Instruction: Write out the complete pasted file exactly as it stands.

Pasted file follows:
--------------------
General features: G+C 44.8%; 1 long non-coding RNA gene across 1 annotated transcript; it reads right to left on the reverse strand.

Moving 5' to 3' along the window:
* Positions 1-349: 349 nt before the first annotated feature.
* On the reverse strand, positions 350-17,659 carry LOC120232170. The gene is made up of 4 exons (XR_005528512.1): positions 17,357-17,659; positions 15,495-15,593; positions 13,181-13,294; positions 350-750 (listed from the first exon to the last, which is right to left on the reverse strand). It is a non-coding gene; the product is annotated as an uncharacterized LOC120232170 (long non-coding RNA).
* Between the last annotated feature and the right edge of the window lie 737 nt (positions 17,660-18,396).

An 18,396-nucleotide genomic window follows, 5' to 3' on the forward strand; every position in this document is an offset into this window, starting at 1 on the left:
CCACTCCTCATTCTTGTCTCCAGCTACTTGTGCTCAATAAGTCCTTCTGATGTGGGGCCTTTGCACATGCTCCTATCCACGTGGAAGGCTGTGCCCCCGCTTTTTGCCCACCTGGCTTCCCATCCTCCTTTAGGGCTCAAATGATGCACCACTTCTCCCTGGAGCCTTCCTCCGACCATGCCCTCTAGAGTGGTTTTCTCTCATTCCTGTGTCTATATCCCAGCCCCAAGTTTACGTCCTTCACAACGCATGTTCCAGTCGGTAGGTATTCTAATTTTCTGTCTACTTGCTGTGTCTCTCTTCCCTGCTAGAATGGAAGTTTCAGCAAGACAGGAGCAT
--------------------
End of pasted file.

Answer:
General features: G+C 44.8%; 1 long non-coding RNA gene across 1 annotated transcript; it reads right to left on the reverse strand.

Moving 5' to 3' along the window:
* Positions 1-349: 349 nt before the first annotated feature.
* On the reverse strand, positions 350-17,659 carry LOC120232170. The gene is made up of 4 exons (XR_005528512.1): positions 17,357-17,659; positions 15,495-15,593; positions 13,181-13,294; positions 350-750 (listed from the first exon to the last, which is right to left on the reverse strand). It is a non-coding gene; the product is annotated as an uncharacterized LOC120232170 (long non-coding RNA).
* Between the last annotated feature and the right edge of the window lie 737 nt (positions 17,660-18,396).

An 18,396-nucleotide genomic window follows, 5' to 3' on the forward strand; every position in this document is an offset into this window, starting at 1 on the left:
CCACTCCTCATTCTTGTCTCCAGCTACTTGTGCTCAATAAGTCCTTCTGATGTGGGGCCTTTGCACATGCTCCTATCCACGTGGAAGGCTGTGCCCCCGCTTTTTGCCCACCTGGCTTCCCATCCTCCTTTAGGGCTCAAATGATGCACCACTTCTCCCTGGAGCCTTCCTCCGACCATGCCCTCTAGAGTGGTTTTCTCTCATTCCTGTGTCTATATCCCAGCCCCAAGTTTACGTCCTTCACAACGCATGTTCCAGTCGGTAGGTATTCTAATTTTCTGTCTACTTGCTGTGTCTCTCTTCCCTGCTAGAATGGAAGTTTCAGCAAGACAGGAGCAT